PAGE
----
Having established that “The Constitution does not explicitly mention any right of privacy,” as the Court accurately noted in Roe, and that the Court relied on that virtual right to further invent another constitutional “right” to abortion with no basis in law, history or tradition, we turn to the Court’s dreadful shift to policymaking and why it, too, is indefensible.
While the media’s caricature of pro-life laws around the country at the time of Roe is that they sought to completely ban it, without regard for women, the facts of the case in Roe were, of course, different. I think by now every reader knows that the media lies. Therefore, remember that when it comes to the coverage you hear around Dobbs v. Jackson Women’s Health Organization.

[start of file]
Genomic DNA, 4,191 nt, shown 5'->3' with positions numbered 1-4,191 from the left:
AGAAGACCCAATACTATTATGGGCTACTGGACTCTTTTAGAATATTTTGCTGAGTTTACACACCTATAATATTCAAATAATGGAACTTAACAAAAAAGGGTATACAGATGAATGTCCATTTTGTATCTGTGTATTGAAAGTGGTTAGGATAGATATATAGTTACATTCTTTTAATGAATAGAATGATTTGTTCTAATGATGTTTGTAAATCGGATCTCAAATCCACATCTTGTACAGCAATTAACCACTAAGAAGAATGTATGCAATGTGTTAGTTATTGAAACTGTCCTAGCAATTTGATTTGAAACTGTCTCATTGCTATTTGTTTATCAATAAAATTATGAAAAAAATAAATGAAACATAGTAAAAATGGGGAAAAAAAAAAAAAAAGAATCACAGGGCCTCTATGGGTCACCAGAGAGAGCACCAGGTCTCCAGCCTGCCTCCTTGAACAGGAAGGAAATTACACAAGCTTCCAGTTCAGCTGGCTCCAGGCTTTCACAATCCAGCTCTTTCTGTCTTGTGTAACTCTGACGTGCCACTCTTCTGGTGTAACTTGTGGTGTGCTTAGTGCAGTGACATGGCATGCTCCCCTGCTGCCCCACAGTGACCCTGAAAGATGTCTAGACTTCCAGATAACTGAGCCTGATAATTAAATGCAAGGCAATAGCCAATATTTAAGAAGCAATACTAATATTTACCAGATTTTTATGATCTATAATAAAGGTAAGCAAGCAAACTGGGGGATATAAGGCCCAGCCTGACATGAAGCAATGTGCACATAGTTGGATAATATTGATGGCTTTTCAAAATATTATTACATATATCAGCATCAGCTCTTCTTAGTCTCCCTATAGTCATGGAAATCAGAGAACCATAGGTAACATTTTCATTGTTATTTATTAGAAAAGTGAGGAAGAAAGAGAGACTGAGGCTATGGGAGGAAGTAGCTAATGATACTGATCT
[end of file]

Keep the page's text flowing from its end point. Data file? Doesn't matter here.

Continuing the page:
The Texas law at issue in Roe actually had an exception for “medical advice for the purpose of saving the mother’s life.” If Roe were overturned, it does not mean abortion will be criminalized everywhere for every reason as some will have you believe. Instead, it would mean that laws would more accurately reflect the convictions of most Americans in their localities. What the Supreme Court did in Roe was impose its preferred view of abortion policy robbing “we the people” of a voice in the matter.
In Dobbs, Mississippi passed a law establishing a policy of restricting abortions after 15 weeks only to the cases of medical emergencies and or severe fetal abnormalities. There is no basis, constitutional or otherwise, for the Supreme Court to second guess a state’s policy in such a matter. …